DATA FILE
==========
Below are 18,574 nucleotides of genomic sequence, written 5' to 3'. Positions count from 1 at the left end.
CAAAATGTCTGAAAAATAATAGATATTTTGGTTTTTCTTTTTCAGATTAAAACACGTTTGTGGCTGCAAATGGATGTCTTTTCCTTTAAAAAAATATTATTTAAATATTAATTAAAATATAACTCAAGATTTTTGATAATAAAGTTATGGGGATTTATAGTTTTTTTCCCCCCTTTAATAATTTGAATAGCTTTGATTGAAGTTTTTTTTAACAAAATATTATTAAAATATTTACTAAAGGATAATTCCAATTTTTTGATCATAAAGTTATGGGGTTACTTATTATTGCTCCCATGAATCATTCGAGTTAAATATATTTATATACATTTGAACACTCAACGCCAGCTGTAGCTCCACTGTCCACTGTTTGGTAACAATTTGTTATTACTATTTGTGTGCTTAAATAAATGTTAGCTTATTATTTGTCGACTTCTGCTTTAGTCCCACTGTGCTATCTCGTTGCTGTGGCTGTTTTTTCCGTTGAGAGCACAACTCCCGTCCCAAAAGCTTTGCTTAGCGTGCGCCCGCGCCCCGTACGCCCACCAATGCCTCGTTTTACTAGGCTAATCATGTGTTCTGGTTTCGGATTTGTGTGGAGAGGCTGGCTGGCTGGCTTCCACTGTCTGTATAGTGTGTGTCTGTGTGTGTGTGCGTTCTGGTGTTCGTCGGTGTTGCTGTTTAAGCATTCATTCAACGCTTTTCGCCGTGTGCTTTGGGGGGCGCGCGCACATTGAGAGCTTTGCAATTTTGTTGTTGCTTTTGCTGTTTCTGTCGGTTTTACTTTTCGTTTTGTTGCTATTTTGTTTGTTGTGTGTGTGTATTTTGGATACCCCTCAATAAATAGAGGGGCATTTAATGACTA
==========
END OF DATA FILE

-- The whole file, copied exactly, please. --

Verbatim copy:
Below are 18,574 nucleotides of genomic sequence, written 5' to 3'. Positions count from 1 at the left end.
CAAAATGTCTGAAAAATAATAGATATTTTGGTTTTTCTTTTTCAGATTAAAACACGTTTGTGGCTGCAAATGGATGTCTTTTCCTTTAAAAAAATATTATTTAAATATTAATTAAAATATAACTCAAGATTTTTGATAATAAAGTTATGGGGATTTATAGTTTTTTTCCCCCCTTTAATAATTTGAATAGCTTTGATTGAAGTTTTTTTTAACAAAATATTATTAAAATATTTACTAAAGGATAATTCCAATTTTTTGATCATAAAGTTATGGGGTTACTTATTATTGCTCCCATGAATCATTCGAGTTAAATATATTTATATACATTTGAACACTCAACGCCAGCTGTAGCTCCACTGTCCACTGTTTGGTAACAATTTGTTATTACTATTTGTGTGCTTAAATAAATGTTAGCTTATTATTTGTCGACTTCTGCTTTAGTCCCACTGTGCTATCTCGTTGCTGTGGCTGTTTTTTCCGTTGAGAGCACAACTCCCGTCCCAAAAGCTTTGCTTAGCGTGCGCCCGCGCCCCGTACGCCCACCAATGCCTCGTTTTACTAGGCTAATCATGTGTTCTGGTTTCGGATTTGTGTGGAGAGGCTGGCTGGCTGGCTTCCACTGTCTGTATAGTGTGTGTCTGTGTGTGTGTGCGTTCTGGTGTTCGTCGGTGTTGCTGTTTAAGCATTCATTCAACGCTTTTCGCCGTGTGCTTTGGGGGGCGCGCGCACATTGAGAGCTTTGCAATTTTGTTGTTGCTTTTGCTGTTTCTGTCGGTTTTACTTTTCGTTTTGTTGCTATTTTGTTTGTTGTGTGTGTGTATTTTGGATACCCCTCAATAAATAGAGGGGCATTTAATGACTA